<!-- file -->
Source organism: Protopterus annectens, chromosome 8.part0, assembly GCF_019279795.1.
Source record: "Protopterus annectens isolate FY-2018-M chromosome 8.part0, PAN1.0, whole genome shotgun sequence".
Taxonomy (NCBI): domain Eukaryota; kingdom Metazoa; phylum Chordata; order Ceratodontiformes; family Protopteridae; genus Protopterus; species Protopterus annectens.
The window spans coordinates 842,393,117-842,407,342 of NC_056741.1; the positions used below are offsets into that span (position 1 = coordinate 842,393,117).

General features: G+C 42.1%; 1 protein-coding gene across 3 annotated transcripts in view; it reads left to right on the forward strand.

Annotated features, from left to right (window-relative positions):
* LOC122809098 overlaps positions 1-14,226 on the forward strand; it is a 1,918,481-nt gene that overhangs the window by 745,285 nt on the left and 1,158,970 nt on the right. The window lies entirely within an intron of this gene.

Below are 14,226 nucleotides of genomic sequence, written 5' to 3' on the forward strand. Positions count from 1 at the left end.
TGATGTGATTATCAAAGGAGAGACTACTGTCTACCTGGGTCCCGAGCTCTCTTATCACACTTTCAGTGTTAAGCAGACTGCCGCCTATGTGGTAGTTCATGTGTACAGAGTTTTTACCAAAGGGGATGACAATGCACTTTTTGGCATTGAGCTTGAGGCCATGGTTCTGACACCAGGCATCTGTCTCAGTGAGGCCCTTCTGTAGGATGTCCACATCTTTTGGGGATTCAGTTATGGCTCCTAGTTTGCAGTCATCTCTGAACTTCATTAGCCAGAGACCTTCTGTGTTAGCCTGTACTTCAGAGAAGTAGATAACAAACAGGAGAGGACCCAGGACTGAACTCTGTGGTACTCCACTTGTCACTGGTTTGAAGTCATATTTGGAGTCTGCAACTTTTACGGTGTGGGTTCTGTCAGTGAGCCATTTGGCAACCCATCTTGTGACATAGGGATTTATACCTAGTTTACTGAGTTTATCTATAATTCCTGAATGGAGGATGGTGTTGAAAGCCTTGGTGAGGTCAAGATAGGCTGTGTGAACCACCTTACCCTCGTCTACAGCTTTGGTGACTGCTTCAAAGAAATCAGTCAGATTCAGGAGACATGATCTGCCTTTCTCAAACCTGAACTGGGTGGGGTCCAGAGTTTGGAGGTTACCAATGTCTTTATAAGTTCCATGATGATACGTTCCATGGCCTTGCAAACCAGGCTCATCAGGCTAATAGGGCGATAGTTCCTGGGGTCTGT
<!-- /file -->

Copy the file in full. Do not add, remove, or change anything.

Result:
Source organism: Protopterus annectens, chromosome 8.part0, assembly GCF_019279795.1.
Source record: "Protopterus annectens isolate FY-2018-M chromosome 8.part0, PAN1.0, whole genome shotgun sequence".
Taxonomy (NCBI): domain Eukaryota; kingdom Metazoa; phylum Chordata; order Ceratodontiformes; family Protopteridae; genus Protopterus; species Protopterus annectens.
The window spans coordinates 842,393,117-842,407,342 of NC_056741.1; the positions used below are offsets into that span (position 1 = coordinate 842,393,117).

General features: G+C 42.1%; 1 protein-coding gene across 3 annotated transcripts in view; it reads left to right on the forward strand.

Annotated features, from left to right (window-relative positions):
* LOC122809098 overlaps positions 1-14,226 on the forward strand; it is a 1,918,481-nt gene that overhangs the window by 745,285 nt on the left and 1,158,970 nt on the right. The window lies entirely within an intron of this gene.

Below are 14,226 nucleotides of genomic sequence, written 5' to 3' on the forward strand. Positions count from 1 at the left end.
TGATGTGATTATCAAAGGAGAGACTACTGTCTACCTGGGTCCCGAGCTCTCTTATCACACTTTCAGTGTTAAGCAGACTGCCGCCTATGTGGTAGTTCATGTGTACAGAGTTTTTACCAAAGGGGATGACAATGCACTTTTTGGCATTGAGCTTGAGGCCATGGTTCTGACACCAGGCATCTGTCTCAGTGAGGCCCTTCTGTAGGATGTCCACATCTTTTGGGGATTCAGTTATGGCTCCTAGTTTGCAGTCATCTCTGAACTTCATTAGCCAGAGACCTTCTGTGTTAGCCTGTACTTCAGAGAAGTAGATAACAAACAGGAGAGGACCCAGGACTGAACTCTGTGGTACTCCACTTGTCACTGGTTTGAAGTCATATTTGGAGTCTGCAACTTTTACGGTGTGGGTTCTGTCAGTGAGCCATTTGGCAACCCATCTTGTGACATAGGGATTTATACCTAGTTTACTGAGTTTATCTATAATTCCTGAATGGAGGATGGTGTTGAAAGCCTTGGTGAGGTCAAGATAGGCTGTGTGAACCACCTTACCCTCGTCTACAGCTTTGGTGACTGCTTCAAAGAAATCAGTCAGATTCAGGAGACATGATCTGCCTTTCTCAAACCTGAACTGGGTGGGGTCCAGAGTTTGGAGGTTACCAATGTCTTTATAAGTTCCATGATGATACGTTCCATGGCCTTGCAAACCAGGCTCATCAGGCTAATAGGGCGATAGTTCCTGGGGTCTGT